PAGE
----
You don’t have to be a cricket fanatic to know this name. Pakistan cricket’s most-recognisable cheerleader, Chaudhry Abdul Jalil — for that is his real name — is known to fans and cricketing legends alike.
This man has watched over 500 cricket matches and built Pakistan’s first cement wicket in Sialkot with his own hands in 1968.
Chacha did not reach the heights of fame overnight. He had a fair share of struggles and disappointments during this journey, but his loyalty the men in green kept his hustle alive.
Born in Sialkot, he watched his first international match between Pakistan and the English cricket team 1969. But his passion for cricket began way before that. He used to play cricket with his family members in a ground in Sialkot.
In 1973, he left Pakistan to find work but when he settled in Abu Dhabi in 1979, he set up a Sialkot cricket club with his friends. Whatever time he could get away from his job in the forestry department in the UAE would be spent either playing or watching the game.
He started to be recognised by other Pakistan fans and a cult soon developed around his patriotic slogans. Then, in 1997, he was taken by the idea of having an outfit made for him in Pakistan’s colours.
Before long, crowds flocked to him when he appeared in cricket grounds and now he is officially sponsored by the Pakistan Cricket Board to follow the national team around the world.
“Jive, Jive Pakistan,” he chants – “Long live Pakistan.”
“My love is cricket – and happiness”.
Chacha first came into the limelight during the Austral-Asia Cup in 1994 in the UAE, mainly on the back of his unique attire — the traditional kurta that later sported big corporate logos — and loud cheering for Pakistan. But it was not until two years later that his face became instantly recognisable to the average Pakistani fan.
In 1996 he was approached by the Pakistan Cricket Board (PCB) to take over the mantle of the ‘official cheerleader’ for the national team. It was an offer too good to pass over.
Owing to this offer, he left his job and returned to Pakistan in 1998 but unfortunately for him, political developments the same year threw a spanner in the works; what was promised as a paid cheerleading job suddenly vanished.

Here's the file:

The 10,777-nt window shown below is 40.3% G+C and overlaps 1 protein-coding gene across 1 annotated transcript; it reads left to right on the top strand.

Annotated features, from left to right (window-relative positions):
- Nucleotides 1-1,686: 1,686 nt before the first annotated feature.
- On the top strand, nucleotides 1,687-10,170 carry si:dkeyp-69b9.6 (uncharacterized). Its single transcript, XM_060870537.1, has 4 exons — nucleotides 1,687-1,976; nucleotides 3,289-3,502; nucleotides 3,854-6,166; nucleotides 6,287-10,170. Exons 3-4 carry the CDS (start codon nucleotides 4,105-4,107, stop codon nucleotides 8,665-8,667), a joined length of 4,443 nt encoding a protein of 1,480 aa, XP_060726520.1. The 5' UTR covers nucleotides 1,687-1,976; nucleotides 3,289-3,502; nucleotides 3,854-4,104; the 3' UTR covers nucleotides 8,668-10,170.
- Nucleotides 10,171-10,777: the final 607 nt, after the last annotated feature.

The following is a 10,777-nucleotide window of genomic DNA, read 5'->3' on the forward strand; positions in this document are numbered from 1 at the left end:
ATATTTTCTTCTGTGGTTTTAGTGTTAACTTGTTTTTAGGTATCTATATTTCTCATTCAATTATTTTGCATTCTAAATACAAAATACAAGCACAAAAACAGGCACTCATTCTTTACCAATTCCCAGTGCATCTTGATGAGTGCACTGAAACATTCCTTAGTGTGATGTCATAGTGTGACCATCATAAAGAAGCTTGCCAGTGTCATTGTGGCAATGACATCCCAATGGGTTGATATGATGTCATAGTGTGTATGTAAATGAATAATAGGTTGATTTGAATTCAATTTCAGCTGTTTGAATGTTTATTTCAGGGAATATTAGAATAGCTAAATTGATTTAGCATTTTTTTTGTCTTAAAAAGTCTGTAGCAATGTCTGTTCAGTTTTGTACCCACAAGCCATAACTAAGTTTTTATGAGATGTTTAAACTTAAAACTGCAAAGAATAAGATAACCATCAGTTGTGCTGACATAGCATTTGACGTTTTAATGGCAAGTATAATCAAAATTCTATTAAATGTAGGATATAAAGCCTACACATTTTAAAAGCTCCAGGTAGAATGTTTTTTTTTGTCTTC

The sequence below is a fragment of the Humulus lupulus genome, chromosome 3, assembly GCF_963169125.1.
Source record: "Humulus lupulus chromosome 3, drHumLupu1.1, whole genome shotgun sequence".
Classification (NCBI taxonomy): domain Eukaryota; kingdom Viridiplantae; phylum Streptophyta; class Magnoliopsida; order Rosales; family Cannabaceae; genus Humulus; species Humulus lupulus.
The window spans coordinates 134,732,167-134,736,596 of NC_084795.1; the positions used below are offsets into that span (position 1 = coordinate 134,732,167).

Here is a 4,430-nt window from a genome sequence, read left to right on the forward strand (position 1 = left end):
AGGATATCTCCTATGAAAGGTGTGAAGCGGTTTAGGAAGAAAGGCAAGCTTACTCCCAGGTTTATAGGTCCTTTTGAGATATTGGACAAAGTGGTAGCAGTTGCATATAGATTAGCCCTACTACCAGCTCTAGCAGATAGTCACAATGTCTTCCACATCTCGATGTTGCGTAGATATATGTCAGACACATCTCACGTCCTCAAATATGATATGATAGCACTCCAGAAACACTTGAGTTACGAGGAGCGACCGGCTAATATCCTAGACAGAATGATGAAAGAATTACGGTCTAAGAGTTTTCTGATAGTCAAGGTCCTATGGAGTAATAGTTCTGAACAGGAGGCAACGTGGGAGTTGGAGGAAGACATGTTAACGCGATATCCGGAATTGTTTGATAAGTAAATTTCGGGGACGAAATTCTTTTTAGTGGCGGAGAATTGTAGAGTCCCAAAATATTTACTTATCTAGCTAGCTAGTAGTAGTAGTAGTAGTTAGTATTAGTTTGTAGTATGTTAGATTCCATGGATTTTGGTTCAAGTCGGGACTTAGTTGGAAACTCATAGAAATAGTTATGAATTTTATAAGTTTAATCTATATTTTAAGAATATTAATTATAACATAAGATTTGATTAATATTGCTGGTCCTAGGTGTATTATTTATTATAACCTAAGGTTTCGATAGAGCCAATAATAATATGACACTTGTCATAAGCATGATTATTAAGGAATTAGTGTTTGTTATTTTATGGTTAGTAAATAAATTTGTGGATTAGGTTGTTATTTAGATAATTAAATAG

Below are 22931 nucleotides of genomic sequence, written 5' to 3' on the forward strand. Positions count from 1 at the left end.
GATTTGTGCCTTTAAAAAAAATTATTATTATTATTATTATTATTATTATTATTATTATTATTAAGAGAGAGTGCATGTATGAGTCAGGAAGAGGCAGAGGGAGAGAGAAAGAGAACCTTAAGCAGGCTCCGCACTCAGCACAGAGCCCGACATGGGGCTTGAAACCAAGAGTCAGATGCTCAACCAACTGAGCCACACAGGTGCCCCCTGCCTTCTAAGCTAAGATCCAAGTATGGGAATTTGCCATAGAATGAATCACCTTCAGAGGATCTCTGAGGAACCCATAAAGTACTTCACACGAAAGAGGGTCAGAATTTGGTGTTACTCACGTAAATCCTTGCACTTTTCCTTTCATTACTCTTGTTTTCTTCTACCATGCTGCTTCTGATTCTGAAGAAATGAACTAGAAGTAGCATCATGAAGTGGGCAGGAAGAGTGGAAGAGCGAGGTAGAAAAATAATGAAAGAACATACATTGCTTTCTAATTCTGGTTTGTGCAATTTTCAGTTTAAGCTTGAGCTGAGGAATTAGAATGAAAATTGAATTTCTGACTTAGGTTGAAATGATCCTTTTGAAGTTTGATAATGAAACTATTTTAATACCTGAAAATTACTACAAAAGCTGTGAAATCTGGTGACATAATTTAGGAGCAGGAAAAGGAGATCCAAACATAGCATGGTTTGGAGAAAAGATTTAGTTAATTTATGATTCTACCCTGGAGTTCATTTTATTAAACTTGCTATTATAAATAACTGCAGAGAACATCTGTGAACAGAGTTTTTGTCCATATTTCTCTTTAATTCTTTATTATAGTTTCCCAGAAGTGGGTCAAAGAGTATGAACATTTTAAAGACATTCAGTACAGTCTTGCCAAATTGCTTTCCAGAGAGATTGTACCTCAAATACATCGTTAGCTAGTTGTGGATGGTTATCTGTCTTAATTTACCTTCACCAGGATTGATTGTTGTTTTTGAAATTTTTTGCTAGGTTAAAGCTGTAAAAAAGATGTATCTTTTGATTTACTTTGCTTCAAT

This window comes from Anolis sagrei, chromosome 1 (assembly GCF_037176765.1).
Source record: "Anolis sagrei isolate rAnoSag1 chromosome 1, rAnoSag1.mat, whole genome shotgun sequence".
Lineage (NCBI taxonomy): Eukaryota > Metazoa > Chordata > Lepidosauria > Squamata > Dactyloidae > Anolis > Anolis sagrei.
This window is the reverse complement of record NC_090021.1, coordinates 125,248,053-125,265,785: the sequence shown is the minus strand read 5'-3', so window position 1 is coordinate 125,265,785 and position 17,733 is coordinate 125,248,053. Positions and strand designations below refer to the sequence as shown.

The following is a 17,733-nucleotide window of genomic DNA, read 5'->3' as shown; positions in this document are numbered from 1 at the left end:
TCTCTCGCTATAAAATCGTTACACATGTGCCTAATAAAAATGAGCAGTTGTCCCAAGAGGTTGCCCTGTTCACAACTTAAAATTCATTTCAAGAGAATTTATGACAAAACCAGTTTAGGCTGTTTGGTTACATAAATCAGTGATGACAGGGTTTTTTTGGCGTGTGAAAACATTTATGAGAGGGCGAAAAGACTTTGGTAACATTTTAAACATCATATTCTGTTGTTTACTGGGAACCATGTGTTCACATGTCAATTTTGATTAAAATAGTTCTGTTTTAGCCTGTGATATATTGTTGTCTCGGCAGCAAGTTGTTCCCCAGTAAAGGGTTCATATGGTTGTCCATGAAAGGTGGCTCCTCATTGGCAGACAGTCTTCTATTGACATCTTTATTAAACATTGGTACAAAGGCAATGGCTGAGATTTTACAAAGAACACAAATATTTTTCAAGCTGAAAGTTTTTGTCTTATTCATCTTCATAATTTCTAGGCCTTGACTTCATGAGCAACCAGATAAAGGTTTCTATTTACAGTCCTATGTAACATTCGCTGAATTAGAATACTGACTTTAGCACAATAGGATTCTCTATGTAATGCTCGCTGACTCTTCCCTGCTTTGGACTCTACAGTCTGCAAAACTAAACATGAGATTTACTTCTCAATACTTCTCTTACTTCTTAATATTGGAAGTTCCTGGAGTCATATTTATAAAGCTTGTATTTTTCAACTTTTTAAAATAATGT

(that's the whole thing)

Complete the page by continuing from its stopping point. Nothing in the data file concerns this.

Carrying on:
The newly-appointed PCB secretary Waqar Ahmed did not think having an official cheerleader was a feasible idea and the deal was called off Chacha, who had just left behind a stable job with good pay in the UAE, was left high and dry.
Rubbing salt into the wound was the World Cup in England the next year; but the PCB refused to sponsor him “although it sponsored dozens of people”.
Chacha decided to take the bull by the horns. In 1999 he sold of his house, his only asset to bear the expenses for his mission. He went to the British embassy to fill the visa application form. He had no bank balance, property or income tax statement. All he had were pictures of himself wearing his famous attire and waving the Pakistani flag at famous cricket stadiums in different parts of the world.
That did the trick: the photos impressed a senior official in the embassy who decided to grant him a visa without an interview or checking of any documents. He got the visa for England in one hour.
A friend, Mir Dawood, also helped him by sponsoring his flight tickets and meeting some of the expenses.
On June 21, 1999, a day after his hopes were dashed at Lord’s, he says a UK newspaper published a photo of him. “They said I was the number-one World Cup find,” he reminisces.
There was no turning back for Chacha after that.
Since 2000, the Pakistan Cricket Board (PCB), so impressed with his efforts, have paid him a monthly wage. Other sponsors like ARY family, Aftab money transfer and other friends and family have helped Chacha through his journey and he has never missed the chance ever since to lead his country’s crowds.
Chacha has been to 300+ international matches and was there to witness Javed Miandad’s famous sixer- after which he distributed sweets worth Rs. 100,000.
Witnessing the innings of Javed Miandad to today’s centuries by Virat Kohli, Chacha has seen generations of cricketers going in and out with his slogans hailing for the team louder throughout.
Today, he has no regrets over leaving a cushy job in the Gulf.
“I am very happy about living in Pakistan,” he says. “People ask me how I stay happy after losing so much. I tell them that anyone who has a clean heart stays happy in all situations.”
In 2019 won the Global Sports Fan Award.
He flaunts shields and certificates awarded to him in recognition of his unstinted support for national team, he holds the Pakistani flag dear to his heart and wears it like a crown.
Do you think he deserves the Pride of Performance award?